calling for equal rights for same-sex couples, but still not marriage. >> and i believe that discrimination because of somebody's sexual orientation or gender identity ran counter to who we are there who say a civil union, equal rights. you know, spousal visits at hospitals, things like that. certainly they feel should be up there and should be allowed for
same-sex couples. the question, i think, at this point is the president, this is a very important community to the re-election campaign of president obama, and there is a sense inside the lgbt community that, in fact, the president is for same-sex marriage and that it will take just a little push, but that he will get there. in fact, his own aides have talked about his own views are evolving. so there's certainly a push within the gay and lesbian community to try to get the president to come out in favor of same-sex marriages. but you heard, he said this is a matter that really should be -- the state should, you know, talk about and this is what democracy is all about. it is still a hard sell simply because even though, obviously, the popular opinion has also evolved on this, our polls show people evenly split about
whether same-sex couples should be married. so it's still a difficult political position for the president. >> and, candy, you would know more than me, but this seems to fall in line with a lot of issues that the president, quote/unquote, takes on leadership from behind, if you will. new york state about to approve same-sex marriage. if he gets enough states that, you know, if he just sits on the sidelines and waits until this is a fait accompli, then he can come out and say, i'm for it, too. >> this is a cautious president. i think it is a hallmark of his leadership we have seen for the past two plus years, that his decisions are cautioucautious. i mean, he has been leading from behind, is used to describe u.s. involvement in libya. when he made his decision about afghanistan and it struck people as kind of another fish nor fowl, just somewhere in the middle. this is a president who makes cautious decisions both policy wise and politically.
>> let me ask you about the debt talks. eric cantor, republicans walk out of president's debt talks. are they on the verge of collapse? 230 house republicans have signed a pledge they will not sign on to anything that raises taxes. so it's really not a surprise to democrats, i would think. >> reporter: no. but i think you should also look at it as a ploy to get to the next phase. at some point, president obama and speaker boehner on the house side are going to have to engage with one another on this. the senate side is, one assumes, has in the past, because it's dominated by democrats, will go along with whatever deal the president can make. so i think this is -- you can look at this as the next phase. it's a gamble for republicans because we're right up against that august 2nd deadline when the u.s. will blow through its debt ceiling or already through it, but will be unable to pay some of its debt. so i think you will see more of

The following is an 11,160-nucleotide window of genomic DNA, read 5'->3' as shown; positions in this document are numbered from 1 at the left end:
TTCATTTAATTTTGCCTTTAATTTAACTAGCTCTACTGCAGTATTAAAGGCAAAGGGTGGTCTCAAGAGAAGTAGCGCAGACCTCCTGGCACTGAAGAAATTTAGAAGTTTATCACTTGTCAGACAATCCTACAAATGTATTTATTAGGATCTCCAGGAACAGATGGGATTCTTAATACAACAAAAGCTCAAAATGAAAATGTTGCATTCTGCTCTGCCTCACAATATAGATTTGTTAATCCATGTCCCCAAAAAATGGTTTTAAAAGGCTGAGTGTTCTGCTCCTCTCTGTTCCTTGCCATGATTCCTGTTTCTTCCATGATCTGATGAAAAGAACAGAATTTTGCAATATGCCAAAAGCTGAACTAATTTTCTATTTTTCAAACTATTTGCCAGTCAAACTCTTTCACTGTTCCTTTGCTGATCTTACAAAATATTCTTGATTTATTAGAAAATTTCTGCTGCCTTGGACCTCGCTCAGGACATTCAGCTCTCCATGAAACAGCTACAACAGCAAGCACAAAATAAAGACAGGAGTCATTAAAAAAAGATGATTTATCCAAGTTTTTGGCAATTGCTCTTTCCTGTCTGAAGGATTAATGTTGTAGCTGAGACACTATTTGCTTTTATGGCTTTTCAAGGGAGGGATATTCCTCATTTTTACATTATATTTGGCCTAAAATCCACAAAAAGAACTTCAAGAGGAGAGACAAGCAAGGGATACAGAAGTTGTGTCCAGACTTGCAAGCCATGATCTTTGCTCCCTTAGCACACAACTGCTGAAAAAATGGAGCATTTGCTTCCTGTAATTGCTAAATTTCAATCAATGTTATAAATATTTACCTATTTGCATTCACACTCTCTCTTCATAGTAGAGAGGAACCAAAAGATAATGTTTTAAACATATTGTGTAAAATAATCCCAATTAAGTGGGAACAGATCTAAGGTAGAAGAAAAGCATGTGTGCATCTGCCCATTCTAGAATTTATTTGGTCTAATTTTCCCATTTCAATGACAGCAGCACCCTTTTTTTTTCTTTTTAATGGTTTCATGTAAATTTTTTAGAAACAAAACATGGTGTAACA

this because congress tends to expand the amount of time it's allowed and it has up till august 2nd so the brinksmanship gets intense at this point. >> the clock is ticking. it really is. candy crowley, thanks. don't miss "state of the union" with candy at 9:00 a.m. every sunday on cnn. guns and grenades part of a alleged terror plot. officials say these two guys latif and wally mujahad want wanted to blow up this federal ble. they tried to recruit a third guy but that guy ran to police. it was in retaliation for alleged crimes committed by u.s. soldiers in afghanistan. hackers striking back against arizona's controversial immigration law. the group lulzsec, talking names
and addresses and phone numbers of law enforcement members and a slew of internal documents. the hackers say they are protesting a law called sb1070 and called arizona a police state because of that law. law enforcement officials say the move puts officers and their families in danger. yeah. u.s. intelligence reportedly looking at a cell phone. it was recovered in that bin laden raid. "the new york times" is saying that the phone belonged to bin laden's trusted courier and the contacts may point to pakistan. >> joining us now is cnn national security analyst peter bergen. what do you make of the recent report there is a cell phone and there may be information on it? >> reporter: it would be very typical in these kind of situations to pick up somebody's cell phone. we saw with shaikh mohammed what arrested in pakistan in three that computers and cell phones were recovered. but i think the time story is quite interesting. it's not entirely surprising. reported by three of their best